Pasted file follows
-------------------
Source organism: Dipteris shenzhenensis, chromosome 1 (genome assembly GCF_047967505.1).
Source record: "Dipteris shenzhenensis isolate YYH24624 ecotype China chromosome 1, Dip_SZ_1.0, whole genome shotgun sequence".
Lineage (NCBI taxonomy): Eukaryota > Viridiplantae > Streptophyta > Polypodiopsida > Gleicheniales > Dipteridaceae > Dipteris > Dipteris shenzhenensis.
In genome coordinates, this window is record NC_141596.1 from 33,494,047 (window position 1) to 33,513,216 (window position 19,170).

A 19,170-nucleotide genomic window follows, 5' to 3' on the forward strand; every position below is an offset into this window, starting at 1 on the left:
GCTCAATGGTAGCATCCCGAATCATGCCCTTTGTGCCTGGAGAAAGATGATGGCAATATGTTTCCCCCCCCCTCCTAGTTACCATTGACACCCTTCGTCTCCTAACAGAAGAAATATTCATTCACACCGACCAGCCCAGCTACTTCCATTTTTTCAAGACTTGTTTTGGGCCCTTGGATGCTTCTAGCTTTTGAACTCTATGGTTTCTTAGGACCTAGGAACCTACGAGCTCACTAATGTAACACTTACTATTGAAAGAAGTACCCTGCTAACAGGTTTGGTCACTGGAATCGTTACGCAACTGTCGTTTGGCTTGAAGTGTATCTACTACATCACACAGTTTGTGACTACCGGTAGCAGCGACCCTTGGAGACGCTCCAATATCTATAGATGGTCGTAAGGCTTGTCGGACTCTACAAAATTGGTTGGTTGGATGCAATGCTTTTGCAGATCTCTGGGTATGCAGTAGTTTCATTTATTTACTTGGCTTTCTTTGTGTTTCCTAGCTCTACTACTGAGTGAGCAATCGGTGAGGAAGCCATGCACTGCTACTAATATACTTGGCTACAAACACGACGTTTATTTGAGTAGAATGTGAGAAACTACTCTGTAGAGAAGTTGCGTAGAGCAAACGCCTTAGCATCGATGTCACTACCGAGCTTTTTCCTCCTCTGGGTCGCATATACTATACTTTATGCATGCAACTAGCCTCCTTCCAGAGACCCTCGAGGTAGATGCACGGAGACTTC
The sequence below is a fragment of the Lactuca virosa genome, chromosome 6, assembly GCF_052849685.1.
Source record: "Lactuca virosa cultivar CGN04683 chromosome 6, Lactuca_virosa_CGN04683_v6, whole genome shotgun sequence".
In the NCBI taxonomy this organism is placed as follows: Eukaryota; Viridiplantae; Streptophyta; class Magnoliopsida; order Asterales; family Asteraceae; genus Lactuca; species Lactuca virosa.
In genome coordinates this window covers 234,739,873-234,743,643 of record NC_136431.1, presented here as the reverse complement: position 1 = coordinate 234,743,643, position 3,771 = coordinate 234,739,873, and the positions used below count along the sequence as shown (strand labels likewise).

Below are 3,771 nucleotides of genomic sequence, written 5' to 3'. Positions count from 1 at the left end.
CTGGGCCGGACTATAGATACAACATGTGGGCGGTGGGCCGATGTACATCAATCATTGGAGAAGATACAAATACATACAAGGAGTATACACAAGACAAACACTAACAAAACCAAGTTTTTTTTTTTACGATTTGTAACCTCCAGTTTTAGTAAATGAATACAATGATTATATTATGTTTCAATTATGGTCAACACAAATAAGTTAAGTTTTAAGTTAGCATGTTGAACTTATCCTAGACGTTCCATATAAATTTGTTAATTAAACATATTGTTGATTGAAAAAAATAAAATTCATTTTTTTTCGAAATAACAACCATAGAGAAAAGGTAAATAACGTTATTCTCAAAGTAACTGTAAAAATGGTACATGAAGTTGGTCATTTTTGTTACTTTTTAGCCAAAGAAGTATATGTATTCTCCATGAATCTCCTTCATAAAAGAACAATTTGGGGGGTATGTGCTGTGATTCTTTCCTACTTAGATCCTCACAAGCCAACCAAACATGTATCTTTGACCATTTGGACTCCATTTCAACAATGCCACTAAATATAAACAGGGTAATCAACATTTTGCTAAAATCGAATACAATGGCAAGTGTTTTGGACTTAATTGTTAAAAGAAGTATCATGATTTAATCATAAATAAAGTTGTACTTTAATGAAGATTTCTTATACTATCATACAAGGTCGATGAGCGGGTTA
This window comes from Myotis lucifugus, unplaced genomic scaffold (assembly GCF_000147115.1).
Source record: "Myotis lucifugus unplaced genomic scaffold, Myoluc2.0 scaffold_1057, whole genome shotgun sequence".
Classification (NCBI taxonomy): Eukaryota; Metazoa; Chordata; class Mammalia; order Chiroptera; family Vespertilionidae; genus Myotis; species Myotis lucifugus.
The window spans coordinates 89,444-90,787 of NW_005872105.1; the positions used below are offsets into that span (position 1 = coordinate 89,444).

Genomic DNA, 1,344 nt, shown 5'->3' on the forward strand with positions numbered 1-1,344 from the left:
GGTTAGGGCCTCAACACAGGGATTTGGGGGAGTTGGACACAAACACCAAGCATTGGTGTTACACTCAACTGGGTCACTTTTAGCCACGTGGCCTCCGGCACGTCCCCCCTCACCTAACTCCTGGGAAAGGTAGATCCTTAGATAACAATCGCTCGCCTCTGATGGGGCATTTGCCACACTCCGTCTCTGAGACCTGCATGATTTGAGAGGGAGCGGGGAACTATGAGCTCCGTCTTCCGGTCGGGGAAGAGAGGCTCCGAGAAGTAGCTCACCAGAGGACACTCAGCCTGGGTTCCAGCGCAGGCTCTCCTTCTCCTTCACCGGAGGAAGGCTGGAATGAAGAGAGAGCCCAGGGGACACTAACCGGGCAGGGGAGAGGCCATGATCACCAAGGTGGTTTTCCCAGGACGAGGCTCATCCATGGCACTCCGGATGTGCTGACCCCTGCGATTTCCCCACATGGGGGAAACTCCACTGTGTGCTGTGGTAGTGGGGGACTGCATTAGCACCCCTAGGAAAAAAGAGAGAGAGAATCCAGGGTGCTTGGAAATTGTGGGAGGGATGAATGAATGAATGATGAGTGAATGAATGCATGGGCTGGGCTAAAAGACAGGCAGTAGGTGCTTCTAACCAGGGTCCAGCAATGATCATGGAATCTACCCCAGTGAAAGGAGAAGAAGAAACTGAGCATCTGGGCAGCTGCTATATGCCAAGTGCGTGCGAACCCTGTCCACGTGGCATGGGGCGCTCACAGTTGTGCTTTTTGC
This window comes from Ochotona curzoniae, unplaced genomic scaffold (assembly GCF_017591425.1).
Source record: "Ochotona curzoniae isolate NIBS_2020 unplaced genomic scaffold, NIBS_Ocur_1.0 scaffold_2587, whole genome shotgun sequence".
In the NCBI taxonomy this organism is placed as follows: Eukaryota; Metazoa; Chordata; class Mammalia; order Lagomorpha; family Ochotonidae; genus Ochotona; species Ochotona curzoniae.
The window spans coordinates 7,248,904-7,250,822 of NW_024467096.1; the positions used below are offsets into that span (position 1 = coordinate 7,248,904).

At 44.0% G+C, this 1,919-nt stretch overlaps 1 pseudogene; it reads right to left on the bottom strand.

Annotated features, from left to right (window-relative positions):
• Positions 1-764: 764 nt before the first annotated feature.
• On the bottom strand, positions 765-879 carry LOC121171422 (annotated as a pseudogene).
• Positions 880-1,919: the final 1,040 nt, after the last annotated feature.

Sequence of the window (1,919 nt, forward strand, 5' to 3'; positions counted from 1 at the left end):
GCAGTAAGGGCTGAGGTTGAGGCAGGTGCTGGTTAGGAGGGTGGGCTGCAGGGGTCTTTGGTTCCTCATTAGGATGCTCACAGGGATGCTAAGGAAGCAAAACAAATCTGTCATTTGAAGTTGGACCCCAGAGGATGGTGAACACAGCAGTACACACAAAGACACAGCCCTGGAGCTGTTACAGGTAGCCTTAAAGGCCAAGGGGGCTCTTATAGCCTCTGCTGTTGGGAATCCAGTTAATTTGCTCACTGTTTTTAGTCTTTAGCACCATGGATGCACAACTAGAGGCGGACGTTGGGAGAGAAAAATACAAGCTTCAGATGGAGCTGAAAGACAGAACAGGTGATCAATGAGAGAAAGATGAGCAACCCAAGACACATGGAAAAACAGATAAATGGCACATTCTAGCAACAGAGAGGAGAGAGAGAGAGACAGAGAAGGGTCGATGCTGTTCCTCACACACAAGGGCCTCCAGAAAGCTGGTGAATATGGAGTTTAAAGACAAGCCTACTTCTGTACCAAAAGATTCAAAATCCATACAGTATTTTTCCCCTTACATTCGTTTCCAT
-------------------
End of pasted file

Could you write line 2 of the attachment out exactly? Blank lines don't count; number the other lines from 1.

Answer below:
Source record: "Dipteris shenzhenensis isolate YYH24624 ecotype China chromosome 1, Dip_SZ_1.0, whole genome shotgun sequence".